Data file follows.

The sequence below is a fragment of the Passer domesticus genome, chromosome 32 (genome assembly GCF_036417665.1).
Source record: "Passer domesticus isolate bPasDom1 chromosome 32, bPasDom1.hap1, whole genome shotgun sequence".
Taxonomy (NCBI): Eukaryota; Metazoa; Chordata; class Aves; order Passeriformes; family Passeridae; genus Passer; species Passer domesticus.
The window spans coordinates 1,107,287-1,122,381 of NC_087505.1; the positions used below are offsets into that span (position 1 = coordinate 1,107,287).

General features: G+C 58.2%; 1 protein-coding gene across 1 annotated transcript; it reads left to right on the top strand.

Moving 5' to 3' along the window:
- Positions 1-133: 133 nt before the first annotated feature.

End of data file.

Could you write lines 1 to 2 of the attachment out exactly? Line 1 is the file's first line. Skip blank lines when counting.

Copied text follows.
The sequence below is a fragment of the Passer domesticus genome, chromosome 32 (genome assembly GCF_036417665.1).
Source record: "Passer domesticus isolate bPasDom1 chromosome 32, bPasDom1.hap1, whole genome shotgun sequence".